Liveaboards

I do hope that Waterways Ireland finds inspiration in this story from the Grauniad, wherein we learn that the Canal and River Trust, which manages many waterways in England and Wales, is able to charge over £12000 for city-centre moorings.

8 responses to “Liveaboards

  1. I find it amusing that you think £12k a year to live in central London is somehow really expensive. :)

  2. Hear hear, although I notice the underhand behaviour of the Grauniad in comparing council tax levels to mooring charges, neglecting to mention the concept of boat owners having to pay to occupy prime city land. No more than WI should be, the CRT is not a social housing scheme.

  3. I don’t (but note that it is not the whole cost. Note also the misleading comparison between Council Tax and the rental for water space). But it’s far more than Waterways Ireland gets. bjg

  4. Exactly: you beat me to the point I made in reply to David Davis.

    Any difference between the maximum that Waterways Ireland could charge, in market conditions, and what it actually charges is a subsidy by the taxpayer to boatowners.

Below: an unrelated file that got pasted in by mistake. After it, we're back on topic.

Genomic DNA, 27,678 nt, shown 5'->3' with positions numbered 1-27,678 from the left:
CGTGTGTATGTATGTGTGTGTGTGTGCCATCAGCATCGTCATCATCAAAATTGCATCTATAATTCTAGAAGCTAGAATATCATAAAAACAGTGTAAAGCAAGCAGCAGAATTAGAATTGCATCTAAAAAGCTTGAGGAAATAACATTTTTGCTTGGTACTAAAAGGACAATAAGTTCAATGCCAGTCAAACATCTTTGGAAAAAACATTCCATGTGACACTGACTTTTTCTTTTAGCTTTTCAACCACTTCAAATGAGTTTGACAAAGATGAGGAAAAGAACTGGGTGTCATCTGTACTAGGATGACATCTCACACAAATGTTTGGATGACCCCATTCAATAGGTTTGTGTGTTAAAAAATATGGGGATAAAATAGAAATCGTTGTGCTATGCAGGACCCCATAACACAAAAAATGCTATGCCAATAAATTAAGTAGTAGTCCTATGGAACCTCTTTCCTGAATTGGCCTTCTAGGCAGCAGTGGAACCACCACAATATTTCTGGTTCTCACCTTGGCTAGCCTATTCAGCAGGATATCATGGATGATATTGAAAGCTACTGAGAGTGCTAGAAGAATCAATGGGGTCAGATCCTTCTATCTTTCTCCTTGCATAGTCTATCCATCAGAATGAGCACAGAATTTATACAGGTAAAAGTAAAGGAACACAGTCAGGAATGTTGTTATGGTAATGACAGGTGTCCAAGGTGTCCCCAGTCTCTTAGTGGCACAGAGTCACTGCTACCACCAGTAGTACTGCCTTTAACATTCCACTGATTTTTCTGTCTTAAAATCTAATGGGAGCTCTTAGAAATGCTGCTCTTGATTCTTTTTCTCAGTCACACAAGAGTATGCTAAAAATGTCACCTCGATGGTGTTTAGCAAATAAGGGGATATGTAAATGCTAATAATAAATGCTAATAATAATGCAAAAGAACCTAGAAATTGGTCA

bjg

  5. Liveaboards in Dublin should be facilitated for community, not for money. The money should (mostly) go to keeping the boats looking nice. They should not become yet another elitist activity.

  6. Nonsense. There is no reason for the taxpayer to subsidise liveaboards in their lifestyle choices. Building more local authority flats would be a better use of public money. bjg

  7. Subsidise what ? If W.I. installed pontoons in the dock (as opposed to the basin), and charged enough to cover the installation and running costs, there would BE no subsidies, AND it would attract more visitors, waterside cafés, and general attractions. It would also make the whole area safer, as people on the surface as opposed to in the flats and at height. Anywhere that there are houseboats, is attractive to visitors. Try Amsterdam, Paris, London (Little Venice etc), or further afield, Hong Kong, Singapore….

  8. Hazelhatch too, I suppose.

    Suppose are two bidders for a mooring at Grand Canal Dock, one an elderly gent of limited means living on a boat and the other a Russian oligarch with a megayacht (that magically fits the pontoons). The cost of providing the mooring is (say) €1000 a year. The elderly gent can afford to bid €1500. The Russian oligarch can afford to bid €15000. If Waterways Ireland gives the mooring to the elderly gent, it is subsidising him to the tune of €13500 a year. That amount might have allowed it to reduce the sum it gets from the taxpayer or to pay for some new and exciting project (eg cheap moorings for elderly gents at Pollagh). WI should sweat its assets: get the maximum amount that anyone is willing to pay. bjg

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